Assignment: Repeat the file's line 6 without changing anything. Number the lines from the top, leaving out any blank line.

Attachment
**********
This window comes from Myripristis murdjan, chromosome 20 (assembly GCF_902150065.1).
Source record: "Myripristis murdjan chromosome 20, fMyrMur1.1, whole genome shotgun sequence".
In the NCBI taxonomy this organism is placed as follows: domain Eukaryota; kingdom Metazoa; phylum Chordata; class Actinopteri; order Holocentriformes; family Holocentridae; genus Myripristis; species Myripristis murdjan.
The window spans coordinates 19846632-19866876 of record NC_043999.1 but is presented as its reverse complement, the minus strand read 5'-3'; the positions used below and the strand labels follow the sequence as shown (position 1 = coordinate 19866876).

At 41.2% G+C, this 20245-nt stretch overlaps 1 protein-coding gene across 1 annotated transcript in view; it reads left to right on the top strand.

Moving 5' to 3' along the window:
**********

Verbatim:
Moving 5' to 3' along the window: